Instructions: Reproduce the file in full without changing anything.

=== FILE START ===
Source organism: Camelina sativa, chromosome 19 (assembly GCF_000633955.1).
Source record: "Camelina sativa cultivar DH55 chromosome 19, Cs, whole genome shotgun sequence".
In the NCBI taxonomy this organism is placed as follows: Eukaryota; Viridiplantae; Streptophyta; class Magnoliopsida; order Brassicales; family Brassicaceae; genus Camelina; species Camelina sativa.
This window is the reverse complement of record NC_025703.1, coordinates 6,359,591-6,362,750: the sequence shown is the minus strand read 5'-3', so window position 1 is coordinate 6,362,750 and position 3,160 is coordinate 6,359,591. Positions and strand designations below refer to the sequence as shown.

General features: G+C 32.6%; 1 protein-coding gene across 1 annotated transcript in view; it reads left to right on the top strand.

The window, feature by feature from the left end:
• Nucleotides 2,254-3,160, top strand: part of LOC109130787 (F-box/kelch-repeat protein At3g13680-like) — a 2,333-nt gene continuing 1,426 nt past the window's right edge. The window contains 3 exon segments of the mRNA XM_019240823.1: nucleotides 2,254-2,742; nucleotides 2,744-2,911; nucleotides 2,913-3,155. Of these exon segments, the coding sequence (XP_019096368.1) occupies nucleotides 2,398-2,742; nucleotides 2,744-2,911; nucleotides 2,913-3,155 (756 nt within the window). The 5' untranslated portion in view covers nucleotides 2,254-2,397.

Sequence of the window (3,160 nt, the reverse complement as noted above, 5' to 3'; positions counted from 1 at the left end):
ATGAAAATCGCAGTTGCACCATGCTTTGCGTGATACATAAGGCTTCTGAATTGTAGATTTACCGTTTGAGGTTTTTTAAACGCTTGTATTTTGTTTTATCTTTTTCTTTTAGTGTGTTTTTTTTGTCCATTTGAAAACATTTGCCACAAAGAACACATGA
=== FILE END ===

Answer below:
Source organism: Camelina sativa, chromosome 19 (assembly GCF_000633955.1).
Source record: "Camelina sativa cultivar DH55 chromosome 19, Cs, whole genome shotgun sequence".
In the NCBI taxonomy this organism is placed as follows: Eukaryota; Viridiplantae; Streptophyta; class Magnoliopsida; order Brassicales; family Brassicaceae; genus Camelina; species Camelina sativa.
This window is the reverse complement of record NC_025703.1, coordinates 6,359,591-6,362,750: the sequence shown is the minus strand read 5'-3', so window position 1 is coordinate 6,362,750 and position 3,160 is coordinate 6,359,591. Positions and strand designations below refer to the sequence as shown.

General features: G+C 32.6%; 1 protein-coding gene across 1 annotated transcript in view; it reads left to right on the top strand.

The window, feature by feature from the left end:
• Nucleotides 2,254-3,160, top strand: part of LOC109130787 (F-box/kelch-repeat protein At3g13680-like) — a 2,333-nt gene continuing 1,426 nt past the window's right edge. The window contains 3 exon segments of the mRNA XM_019240823.1: nucleotides 2,254-2,742; nucleotides 2,744-2,911; nucleotides 2,913-3,155. Of these exon segments, the coding sequence (XP_019096368.1) occupies nucleotides 2,398-2,742; nucleotides 2,744-2,911; nucleotides 2,913-3,155 (756 nt within the window). The 5' untranslated portion in view covers nucleotides 2,254-2,397.

Sequence of the window (3,160 nt, the reverse complement as noted above, 5' to 3'; positions counted from 1 at the left end):
ATGAAAATCGCAGTTGCACCATGCTTTGCGTGATACATAAGGCTTCTGAATTGTAGATTTACCGTTTGAGGTTTTTTAAACGCTTGTATTTTGTTTTATCTTTTTCTTTTAGTGTGTTTTTTTTGTCCATTTGAAAACATTTGCCACAAAGAACACATGA